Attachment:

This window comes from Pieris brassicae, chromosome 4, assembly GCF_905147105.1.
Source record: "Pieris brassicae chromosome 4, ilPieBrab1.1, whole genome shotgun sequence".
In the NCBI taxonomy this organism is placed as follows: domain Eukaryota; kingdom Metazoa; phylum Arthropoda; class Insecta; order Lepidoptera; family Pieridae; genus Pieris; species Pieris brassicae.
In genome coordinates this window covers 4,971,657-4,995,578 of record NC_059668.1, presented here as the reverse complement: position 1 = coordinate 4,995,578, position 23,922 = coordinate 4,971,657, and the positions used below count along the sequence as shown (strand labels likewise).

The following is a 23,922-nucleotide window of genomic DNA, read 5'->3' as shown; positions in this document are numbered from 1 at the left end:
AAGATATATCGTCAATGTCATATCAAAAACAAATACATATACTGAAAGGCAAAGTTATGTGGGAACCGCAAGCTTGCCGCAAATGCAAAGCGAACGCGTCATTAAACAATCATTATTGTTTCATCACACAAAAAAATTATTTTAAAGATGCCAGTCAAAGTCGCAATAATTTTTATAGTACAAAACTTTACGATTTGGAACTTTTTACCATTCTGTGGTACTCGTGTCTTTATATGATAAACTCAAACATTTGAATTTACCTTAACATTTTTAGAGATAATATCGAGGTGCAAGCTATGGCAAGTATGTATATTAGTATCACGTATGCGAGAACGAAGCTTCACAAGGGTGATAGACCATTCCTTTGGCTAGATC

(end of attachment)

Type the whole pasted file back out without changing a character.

This window comes from Pieris brassicae, chromosome 4, assembly GCF_905147105.1.
Source record: "Pieris brassicae chromosome 4, ilPieBrab1.1, whole genome shotgun sequence".
In the NCBI taxonomy this organism is placed as follows: domain Eukaryota; kingdom Metazoa; phylum Arthropoda; class Insecta; order Lepidoptera; family Pieridae; genus Pieris; species Pieris brassicae.
In genome coordinates this window covers 4,971,657-4,995,578 of record NC_059668.1, presented here as the reverse complement: position 1 = coordinate 4,995,578, position 23,922 = coordinate 4,971,657, and the positions used below count along the sequence as shown (strand labels likewise).

The following is a 23,922-nucleotide window of genomic DNA, read 5'->3' as shown; positions in this document are numbered from 1 at the left end:
AAGATATATCGTCAATGTCATATCAAAAACAAATACATATACTGAAAGGCAAAGTTATGTGGGAACCGCAAGCTTGCCGCAAATGCAAAGCGAACGCGTCATTAAACAATCATTATTGTTTCATCACACAAAAAAATTATTTTAAAGATGCCAGTCAAAGTCGCAATAATTTTTATAGTACAAAACTTTACGATTTGGAACTTTTTACCATTCTGTGGTACTCGTGTCTTTATATGATAAACTCAAACATTTGAATTTACCTTAACATTTTTAGAGATAATATCGAGGTGCAAGCTATGGCAAGTATGTATATTAGTATCACGTATGCGAGAACGAAGCTTCACAAGGGTGATAGACCATTCCTTTGGCTAGATC